A Blue-Winged Thought

A blue-winged thought navigated round my fingertip,
then cast its anchor at the foot of the lethargic quill
that in my hand had stood for hours so transfixed.

The ink that in stagnant wells had congealed
began to ripple with Osirian zeal
irrigating with words my yawning sheets.

With aquamarine, azure, and Egyptian blue
my consonants and vowels were imbued,
genetic hues.


I’ve never wanted to be a politician,
a social worker, or a shrink,
a saviour in the miraculous sense,
a superwoman, a clairvoyant, or Merlin.
But my students keep on asking me:
How can we make the future a better thing?
So with my propensity to philosophize,
I answer: start with foetuses,
how they are impregnated,
because the semen of love is the foundation of a healthy citizen.
Annul social contracts that have infested marriages,
then build a mother who is devoid of prejudice.
She does not only suckle babies white fluids.
Her every pore exudes her beliefs and feelings,
to be imbibed by her infants.

Make religion an affair of the heart,
the inner light within.
Erase it from documents.
Stop segregating school-pupils
each according to inherited creeds,
to abolish sectarianism.

When hunger and pestilence stalk continents,
why spend trillions on ships to navigate galaxies!
Why enthuse the public with enmities
against potential adversaries,
the Aliens,
as if civil and international wars are not enough distraction.

They claim they have abolished racism,
discrimination at work, of gender, of skin.
I suggest they start with the family and establishments,
the nuclei of favouritism.

Prune and preen your media missions,
your visual images,
the sounds which kill from a distance,
make it a tool of pacification
and not of perennial division.

The Word-Shields

Your steps recede
into the uncharted leas,
I hearken to the retreating echoes in a state of disbelief.
How dare you leave?
The man who looked death in the eye has disappeared.

You thought I use hyperbole in speech
but wait till you view with the second sight granted to the deceased
my grief water every vein that steaks your grave
until new blood seeps into your dissolving heart,
my tears.

Wait till you see your eyes bloom into fleur-de-lis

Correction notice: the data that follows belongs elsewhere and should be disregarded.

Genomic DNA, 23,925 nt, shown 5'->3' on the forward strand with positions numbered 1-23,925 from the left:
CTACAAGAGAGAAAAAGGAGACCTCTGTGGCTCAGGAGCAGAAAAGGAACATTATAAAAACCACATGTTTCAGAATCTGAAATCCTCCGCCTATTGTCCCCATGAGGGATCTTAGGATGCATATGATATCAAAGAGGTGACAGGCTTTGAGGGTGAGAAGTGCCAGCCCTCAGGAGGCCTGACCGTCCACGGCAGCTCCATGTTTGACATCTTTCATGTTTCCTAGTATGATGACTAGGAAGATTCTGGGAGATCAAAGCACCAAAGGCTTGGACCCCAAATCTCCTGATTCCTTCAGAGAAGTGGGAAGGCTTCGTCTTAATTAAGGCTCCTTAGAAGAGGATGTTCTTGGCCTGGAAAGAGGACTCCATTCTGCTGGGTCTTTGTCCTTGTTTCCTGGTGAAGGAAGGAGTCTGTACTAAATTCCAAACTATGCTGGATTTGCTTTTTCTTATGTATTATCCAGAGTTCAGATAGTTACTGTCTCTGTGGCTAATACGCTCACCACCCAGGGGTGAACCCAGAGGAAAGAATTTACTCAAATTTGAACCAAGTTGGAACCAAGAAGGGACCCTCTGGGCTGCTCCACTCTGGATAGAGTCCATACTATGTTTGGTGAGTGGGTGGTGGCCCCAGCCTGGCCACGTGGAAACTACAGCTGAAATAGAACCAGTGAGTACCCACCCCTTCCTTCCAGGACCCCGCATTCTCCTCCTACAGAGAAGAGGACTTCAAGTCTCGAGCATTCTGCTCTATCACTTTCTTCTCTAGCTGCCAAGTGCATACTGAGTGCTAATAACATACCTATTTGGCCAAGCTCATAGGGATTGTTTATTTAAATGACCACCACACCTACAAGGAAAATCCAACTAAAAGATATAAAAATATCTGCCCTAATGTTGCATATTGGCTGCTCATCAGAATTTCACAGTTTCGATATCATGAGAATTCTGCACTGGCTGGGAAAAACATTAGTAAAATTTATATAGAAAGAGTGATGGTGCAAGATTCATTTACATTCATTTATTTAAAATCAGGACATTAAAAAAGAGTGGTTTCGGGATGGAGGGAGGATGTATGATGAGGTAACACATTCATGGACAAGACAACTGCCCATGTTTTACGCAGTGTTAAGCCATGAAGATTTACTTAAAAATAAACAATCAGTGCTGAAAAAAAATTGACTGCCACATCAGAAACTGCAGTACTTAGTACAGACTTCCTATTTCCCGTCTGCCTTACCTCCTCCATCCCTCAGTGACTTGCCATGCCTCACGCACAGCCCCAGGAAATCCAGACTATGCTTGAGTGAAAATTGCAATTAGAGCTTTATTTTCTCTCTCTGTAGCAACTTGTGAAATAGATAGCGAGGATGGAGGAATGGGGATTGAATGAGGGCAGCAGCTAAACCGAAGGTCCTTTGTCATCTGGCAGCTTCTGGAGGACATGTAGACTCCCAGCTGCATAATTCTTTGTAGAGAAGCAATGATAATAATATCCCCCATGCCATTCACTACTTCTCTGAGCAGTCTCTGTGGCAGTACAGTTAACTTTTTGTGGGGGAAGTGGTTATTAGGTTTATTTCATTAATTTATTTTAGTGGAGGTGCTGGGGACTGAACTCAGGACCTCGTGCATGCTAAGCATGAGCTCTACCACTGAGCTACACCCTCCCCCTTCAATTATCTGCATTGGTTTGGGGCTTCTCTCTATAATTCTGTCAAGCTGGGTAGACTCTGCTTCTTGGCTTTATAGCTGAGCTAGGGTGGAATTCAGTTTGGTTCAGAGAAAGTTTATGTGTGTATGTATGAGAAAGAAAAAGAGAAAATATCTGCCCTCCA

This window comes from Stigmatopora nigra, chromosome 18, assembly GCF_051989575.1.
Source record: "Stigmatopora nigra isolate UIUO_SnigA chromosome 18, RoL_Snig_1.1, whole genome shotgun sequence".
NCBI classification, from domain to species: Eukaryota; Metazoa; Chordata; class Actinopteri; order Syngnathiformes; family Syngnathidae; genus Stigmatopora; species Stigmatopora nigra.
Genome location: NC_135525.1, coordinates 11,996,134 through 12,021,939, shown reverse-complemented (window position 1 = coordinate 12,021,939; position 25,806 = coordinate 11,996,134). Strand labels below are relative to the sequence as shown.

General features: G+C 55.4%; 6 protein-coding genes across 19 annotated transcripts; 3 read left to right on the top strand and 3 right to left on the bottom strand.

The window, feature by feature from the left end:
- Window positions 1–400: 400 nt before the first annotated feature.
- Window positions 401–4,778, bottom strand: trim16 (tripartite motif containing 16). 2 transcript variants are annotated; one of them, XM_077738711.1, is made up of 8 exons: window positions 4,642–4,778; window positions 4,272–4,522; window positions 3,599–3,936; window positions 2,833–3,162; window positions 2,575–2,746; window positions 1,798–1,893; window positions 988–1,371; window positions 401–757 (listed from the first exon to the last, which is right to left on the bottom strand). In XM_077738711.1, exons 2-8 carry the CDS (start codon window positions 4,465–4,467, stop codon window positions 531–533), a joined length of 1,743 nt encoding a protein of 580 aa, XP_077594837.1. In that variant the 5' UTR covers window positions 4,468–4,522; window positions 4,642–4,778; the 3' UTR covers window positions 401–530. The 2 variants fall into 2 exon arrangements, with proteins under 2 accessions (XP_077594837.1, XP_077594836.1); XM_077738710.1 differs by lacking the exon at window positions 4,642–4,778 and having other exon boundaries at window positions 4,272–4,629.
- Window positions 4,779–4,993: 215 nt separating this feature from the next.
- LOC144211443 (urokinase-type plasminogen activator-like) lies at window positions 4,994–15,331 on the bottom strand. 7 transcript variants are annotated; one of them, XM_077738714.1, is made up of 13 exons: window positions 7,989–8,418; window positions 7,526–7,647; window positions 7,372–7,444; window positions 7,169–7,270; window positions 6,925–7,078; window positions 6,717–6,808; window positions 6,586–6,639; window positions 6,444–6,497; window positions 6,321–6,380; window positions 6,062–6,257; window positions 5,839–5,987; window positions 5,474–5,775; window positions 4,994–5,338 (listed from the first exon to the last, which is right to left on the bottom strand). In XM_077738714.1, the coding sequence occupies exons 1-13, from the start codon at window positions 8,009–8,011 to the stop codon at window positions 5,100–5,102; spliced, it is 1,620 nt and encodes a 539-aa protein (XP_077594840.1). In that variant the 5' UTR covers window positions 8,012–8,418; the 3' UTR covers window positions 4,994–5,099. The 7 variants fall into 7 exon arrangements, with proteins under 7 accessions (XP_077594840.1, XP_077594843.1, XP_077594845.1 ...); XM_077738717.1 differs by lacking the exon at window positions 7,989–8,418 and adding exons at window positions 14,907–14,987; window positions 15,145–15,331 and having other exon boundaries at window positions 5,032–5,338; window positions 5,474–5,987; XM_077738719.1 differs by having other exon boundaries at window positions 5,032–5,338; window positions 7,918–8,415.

to float on the surface of every word I out-breathe,
endowing the shields of my words with heraldic miens.

Apart From

Apart from Sir Sean Connery, the sage
and the antiquarian Nicholas Cage
what would be your perfect catch?
The Roger Moore of The Persuaders,
or the Kevin Costner of Dances With Wolves?
A Scottish,
or wolf-dancing match!

Apart from Auden’s Funeral Blues
and the bards’ of the Yorkshire moors,
with what type of verse do you converse?
With Coleridge’s The Rime of the Ancient Mariner,
or with Wilde’s The Ballad of Reading Gaol ?
The hyperbolic,
or penitent strain!

Apart from the wall-breaking Pink Floyd’s
and the sensuous sinuousness of Depeche Modem
to what type of music are you attuned?
To the Arthurian leitmotifs of erudite Era,
or the expansive vistas of Massive Attack?
A psychedelic,
or transfiguring bent!

Dr. Susie Gharib is a graduate of the University of Strathclyde with
a Ph.D. on the work of D.H. Lawrence. Since 1996, she has been
lecturing in Syria. Her poetry and fiction have appeared in Adelaide
Literary Magazine, Grey Sparrow Journal, the Pennsylvania Literary
Journal, The Blotter, Mad Swirl, Leaves of Ink, Down in the Dirt,
WestWard Quarterly, Foliate Oak Literary Magazine, Crossways 4, A New
Ulster, The Moon Magazine, the Mojave River Review, The Opiate, Always
Dodging the Rain, Coldnoon, and Miller’s Pond Poetry Magazine.

Books From The Pantry: The Writer’s Pen and Other Poems by Kevin Morris: Reviewed by Giles L. Turnbull